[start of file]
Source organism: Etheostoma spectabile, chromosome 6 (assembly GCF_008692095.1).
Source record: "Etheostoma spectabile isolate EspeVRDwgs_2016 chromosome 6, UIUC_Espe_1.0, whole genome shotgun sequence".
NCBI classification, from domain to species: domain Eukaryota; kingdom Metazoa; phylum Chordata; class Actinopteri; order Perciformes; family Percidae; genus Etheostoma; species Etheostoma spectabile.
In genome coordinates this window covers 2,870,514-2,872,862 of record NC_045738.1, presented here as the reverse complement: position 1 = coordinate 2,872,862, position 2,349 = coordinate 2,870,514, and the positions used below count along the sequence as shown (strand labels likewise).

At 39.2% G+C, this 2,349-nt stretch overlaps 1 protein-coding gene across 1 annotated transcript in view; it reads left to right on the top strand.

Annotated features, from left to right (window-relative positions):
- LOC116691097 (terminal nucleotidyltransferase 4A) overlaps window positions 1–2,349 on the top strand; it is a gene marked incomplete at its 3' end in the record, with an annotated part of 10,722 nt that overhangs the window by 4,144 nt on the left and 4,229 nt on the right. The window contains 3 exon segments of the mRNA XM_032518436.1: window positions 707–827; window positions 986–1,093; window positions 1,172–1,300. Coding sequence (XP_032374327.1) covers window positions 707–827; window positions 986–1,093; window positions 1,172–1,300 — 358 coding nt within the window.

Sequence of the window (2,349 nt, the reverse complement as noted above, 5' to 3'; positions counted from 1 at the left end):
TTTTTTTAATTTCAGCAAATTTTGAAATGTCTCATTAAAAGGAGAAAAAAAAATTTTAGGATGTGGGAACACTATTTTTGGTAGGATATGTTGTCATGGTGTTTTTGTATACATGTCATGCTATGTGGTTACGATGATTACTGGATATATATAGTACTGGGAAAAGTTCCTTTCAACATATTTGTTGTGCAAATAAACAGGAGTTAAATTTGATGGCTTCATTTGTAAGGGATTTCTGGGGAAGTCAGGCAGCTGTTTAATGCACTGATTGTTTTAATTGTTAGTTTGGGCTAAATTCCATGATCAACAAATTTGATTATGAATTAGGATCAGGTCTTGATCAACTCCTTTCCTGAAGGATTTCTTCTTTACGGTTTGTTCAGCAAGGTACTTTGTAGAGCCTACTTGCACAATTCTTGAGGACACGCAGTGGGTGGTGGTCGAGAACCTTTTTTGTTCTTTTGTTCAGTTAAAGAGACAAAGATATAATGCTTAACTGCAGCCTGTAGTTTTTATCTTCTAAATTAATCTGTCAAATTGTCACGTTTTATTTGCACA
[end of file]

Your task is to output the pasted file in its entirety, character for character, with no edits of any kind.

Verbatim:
Source organism: Etheostoma spectabile, chromosome 6 (assembly GCF_008692095.1).
Source record: "Etheostoma spectabile isolate EspeVRDwgs_2016 chromosome 6, UIUC_Espe_1.0, whole genome shotgun sequence".
NCBI classification, from domain to species: domain Eukaryota; kingdom Metazoa; phylum Chordata; class Actinopteri; order Perciformes; family Percidae; genus Etheostoma; species Etheostoma spectabile.
In genome coordinates this window covers 2,870,514-2,872,862 of record NC_045738.1, presented here as the reverse complement: position 1 = coordinate 2,872,862, position 2,349 = coordinate 2,870,514, and the positions used below count along the sequence as shown (strand labels likewise).

At 39.2% G+C, this 2,349-nt stretch overlaps 1 protein-coding gene across 1 annotated transcript in view; it reads left to right on the top strand.

Annotated features, from left to right (window-relative positions):
- LOC116691097 (terminal nucleotidyltransferase 4A) overlaps window positions 1–2,349 on the top strand; it is a gene marked incomplete at its 3' end in the record, with an annotated part of 10,722 nt that overhangs the window by 4,144 nt on the left and 4,229 nt on the right. The window contains 3 exon segments of the mRNA XM_032518436.1: window positions 707–827; window positions 986–1,093; window positions 1,172–1,300. Coding sequence (XP_032374327.1) covers window positions 707–827; window positions 986–1,093; window positions 1,172–1,300 — 358 coding nt within the window.

Sequence of the window (2,349 nt, the reverse complement as noted above, 5' to 3'; positions counted from 1 at the left end):
TTTTTTTAATTTCAGCAAATTTTGAAATGTCTCATTAAAAGGAGAAAAAAAAATTTTAGGATGTGGGAACACTATTTTTGGTAGGATATGTTGTCATGGTGTTTTTGTATACATGTCATGCTATGTGGTTACGATGATTACTGGATATATATAGTACTGGGAAAAGTTCCTTTCAACATATTTGTTGTGCAAATAAACAGGAGTTAAATTTGATGGCTTCATTTGTAAGGGATTTCTGGGGAAGTCAGGCAGCTGTTTAATGCACTGATTGTTTTAATTGTTAGTTTGGGCTAAATTCCATGATCAACAAATTTGATTATGAATTAGGATCAGGTCTTGATCAACTCCTTTCCTGAAGGATTTCTTCTTTACGGTTTGTTCAGCAAGGTACTTTGTAGAGCCTACTTGCACAATTCTTGAGGACACGCAGTGGGTGGTGGTCGAGAACCTTTTTTGTTCTTTTGTTCAGTTAAAGAGACAAAGATATAATGCTTAACTGCAGCCTGTAGTTTTTATCTTCTAAATTAATCTGTCAAATTGTCACGTTTTATTTGCACA